We have an ASP.NET MVC 2 (.NET 4) application running on Windows Azure (latest 2.x OS version) with two web role instances.

We use the anti-forgery token supplied by MVC for all POST requests, and we have set a static Machine Key in web.config, so everything works on multiple machines and across restarts. 99.9% of the cases it works perfectly.

Every now and then, however, we log a HttpAntiForgeryException, with message "A required anti-forgery token was not supplied or was invalid."

I know the problem might be cookies not being allowed in the browser, but we've verified that and cookies are enabled and being sent back and forth correctly.

The error occurs with a variety of browsers and obviously causes problems to the users because they have to repeat the operation or they can lose some data. Suffice it to say, we haven't been able to reproduce the problem locally, but it only happens on Windows Azure.

Why is that happening? How can we avoid it?

  • I checked with the security guys (on the MVC team) and Darin is probably right - the username probably changed. Mar 29, 2012 at 21:02

5 Answers 5


I ran into this recently as well and found two causes.

1. Browser restores last session on open for page that is cached

If you have a page that is cachable that performs a post to your server (i.e. antiforgery will be on) and the user has their browser set to restore last session on start up (this option exists in chrome) the page will be rendered from cache. However, the request verification cookie will not be there because it is a browser session cookie and is discarded when browser is closed. Since the cookie is gone you get the anti-forgery exception. Solution: Return response headers so that the page is not cached (i.e. Cache-Control:private, no-store).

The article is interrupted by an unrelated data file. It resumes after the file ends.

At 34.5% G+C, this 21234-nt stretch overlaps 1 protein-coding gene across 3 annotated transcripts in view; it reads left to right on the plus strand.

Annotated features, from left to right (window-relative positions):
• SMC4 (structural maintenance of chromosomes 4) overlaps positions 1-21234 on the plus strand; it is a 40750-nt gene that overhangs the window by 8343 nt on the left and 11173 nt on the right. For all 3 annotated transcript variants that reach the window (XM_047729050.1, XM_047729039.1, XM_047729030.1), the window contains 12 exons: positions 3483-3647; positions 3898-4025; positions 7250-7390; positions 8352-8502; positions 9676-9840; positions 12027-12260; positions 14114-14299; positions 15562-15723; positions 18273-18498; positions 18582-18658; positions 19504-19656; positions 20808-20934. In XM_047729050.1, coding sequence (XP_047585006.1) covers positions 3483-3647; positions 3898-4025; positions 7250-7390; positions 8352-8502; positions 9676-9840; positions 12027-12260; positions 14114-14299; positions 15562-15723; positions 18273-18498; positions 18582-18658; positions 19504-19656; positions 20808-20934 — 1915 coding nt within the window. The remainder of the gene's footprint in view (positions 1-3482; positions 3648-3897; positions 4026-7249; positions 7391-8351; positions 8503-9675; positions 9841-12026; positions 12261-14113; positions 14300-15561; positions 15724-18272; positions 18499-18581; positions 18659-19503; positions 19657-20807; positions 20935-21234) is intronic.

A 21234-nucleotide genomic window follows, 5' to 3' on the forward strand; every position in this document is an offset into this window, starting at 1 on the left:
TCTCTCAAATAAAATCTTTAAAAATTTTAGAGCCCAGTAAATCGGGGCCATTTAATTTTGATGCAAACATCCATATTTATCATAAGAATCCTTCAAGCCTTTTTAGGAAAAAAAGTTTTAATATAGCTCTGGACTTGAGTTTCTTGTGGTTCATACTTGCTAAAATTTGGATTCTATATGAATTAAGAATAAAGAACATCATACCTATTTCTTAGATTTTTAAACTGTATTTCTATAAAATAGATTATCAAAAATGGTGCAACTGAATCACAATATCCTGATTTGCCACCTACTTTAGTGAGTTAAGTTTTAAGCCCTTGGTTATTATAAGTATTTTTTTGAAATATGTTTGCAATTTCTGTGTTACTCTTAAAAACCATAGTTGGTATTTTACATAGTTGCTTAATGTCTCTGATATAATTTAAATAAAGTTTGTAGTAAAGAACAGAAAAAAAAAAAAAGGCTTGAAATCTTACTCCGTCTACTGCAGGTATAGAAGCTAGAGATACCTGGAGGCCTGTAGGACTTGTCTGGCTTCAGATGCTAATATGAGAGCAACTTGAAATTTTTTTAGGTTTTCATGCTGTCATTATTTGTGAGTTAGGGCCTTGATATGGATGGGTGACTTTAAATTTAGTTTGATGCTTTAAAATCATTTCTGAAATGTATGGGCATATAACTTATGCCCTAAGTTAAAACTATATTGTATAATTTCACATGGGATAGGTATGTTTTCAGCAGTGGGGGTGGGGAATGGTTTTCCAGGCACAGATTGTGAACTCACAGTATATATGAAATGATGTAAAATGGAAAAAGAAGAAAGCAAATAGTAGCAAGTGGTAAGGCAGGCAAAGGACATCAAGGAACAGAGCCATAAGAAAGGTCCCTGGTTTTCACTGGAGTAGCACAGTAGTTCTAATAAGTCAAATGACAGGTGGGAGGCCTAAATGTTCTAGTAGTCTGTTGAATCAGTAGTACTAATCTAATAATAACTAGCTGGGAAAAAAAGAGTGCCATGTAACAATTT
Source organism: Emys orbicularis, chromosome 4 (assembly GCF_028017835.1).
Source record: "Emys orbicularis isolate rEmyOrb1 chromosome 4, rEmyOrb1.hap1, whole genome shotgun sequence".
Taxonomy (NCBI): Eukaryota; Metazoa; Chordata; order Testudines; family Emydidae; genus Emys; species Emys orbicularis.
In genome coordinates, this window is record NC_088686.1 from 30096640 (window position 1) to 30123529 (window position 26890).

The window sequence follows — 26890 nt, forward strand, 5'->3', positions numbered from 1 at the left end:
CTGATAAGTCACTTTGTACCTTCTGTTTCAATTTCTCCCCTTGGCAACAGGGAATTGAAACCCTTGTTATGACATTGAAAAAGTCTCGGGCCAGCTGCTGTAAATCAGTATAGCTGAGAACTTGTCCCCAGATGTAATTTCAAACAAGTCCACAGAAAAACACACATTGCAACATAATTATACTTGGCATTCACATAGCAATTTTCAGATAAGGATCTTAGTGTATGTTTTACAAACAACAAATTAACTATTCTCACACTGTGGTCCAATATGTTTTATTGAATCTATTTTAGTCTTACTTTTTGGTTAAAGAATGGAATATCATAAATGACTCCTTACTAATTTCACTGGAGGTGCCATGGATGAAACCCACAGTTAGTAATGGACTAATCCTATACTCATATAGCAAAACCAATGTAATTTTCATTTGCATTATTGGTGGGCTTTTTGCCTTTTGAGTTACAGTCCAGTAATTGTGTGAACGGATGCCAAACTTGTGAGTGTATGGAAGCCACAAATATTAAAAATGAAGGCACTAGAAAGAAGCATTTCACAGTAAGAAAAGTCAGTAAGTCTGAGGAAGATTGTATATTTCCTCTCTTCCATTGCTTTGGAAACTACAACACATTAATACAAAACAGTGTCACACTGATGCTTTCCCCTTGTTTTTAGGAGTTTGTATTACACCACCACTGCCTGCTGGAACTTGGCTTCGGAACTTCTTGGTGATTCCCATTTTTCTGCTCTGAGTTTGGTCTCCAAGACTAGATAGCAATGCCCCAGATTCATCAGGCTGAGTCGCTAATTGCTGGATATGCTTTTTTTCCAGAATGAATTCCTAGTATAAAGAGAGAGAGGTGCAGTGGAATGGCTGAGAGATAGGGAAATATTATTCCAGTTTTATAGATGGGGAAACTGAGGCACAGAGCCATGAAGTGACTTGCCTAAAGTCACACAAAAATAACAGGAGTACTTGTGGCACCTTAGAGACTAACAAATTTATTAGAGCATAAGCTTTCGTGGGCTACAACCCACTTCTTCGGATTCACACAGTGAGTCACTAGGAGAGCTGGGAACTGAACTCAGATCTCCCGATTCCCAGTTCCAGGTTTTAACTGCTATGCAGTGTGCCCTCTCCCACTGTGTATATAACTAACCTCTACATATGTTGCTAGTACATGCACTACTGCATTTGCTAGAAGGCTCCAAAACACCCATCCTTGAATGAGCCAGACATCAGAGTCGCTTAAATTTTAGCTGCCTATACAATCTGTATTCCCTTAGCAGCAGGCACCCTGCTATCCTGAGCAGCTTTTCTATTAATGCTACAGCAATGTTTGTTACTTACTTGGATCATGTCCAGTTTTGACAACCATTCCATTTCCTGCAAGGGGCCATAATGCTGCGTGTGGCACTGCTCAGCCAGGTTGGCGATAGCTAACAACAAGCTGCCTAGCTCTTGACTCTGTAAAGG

2. Race condition if opening more than one tab on start up to your site

Browsers have the option to open a set of tabs at start up. If more than one of these hit your site that returns a request verification cookie you can hit a race condition where the request verification cookie is overwritten. This happens because more than one request hits your server from a user that does not have the request verification cookie set. The first request is handled and sets the request verification cookie. Next the second request is handled, but it did not send the cookie (had not been set yet at request time) so the server generates a new one. The new one overwrites the first one and now that page will get an antiforgery request exception when it next performs a post. The MVC framework does not handle this scenario. This bug has been reported to the MVC team at Microsoft.

  • I'm seeing condition 2 as well. It only happens to the first user. Once the page has loaded for that first user it doesn't happen anymore.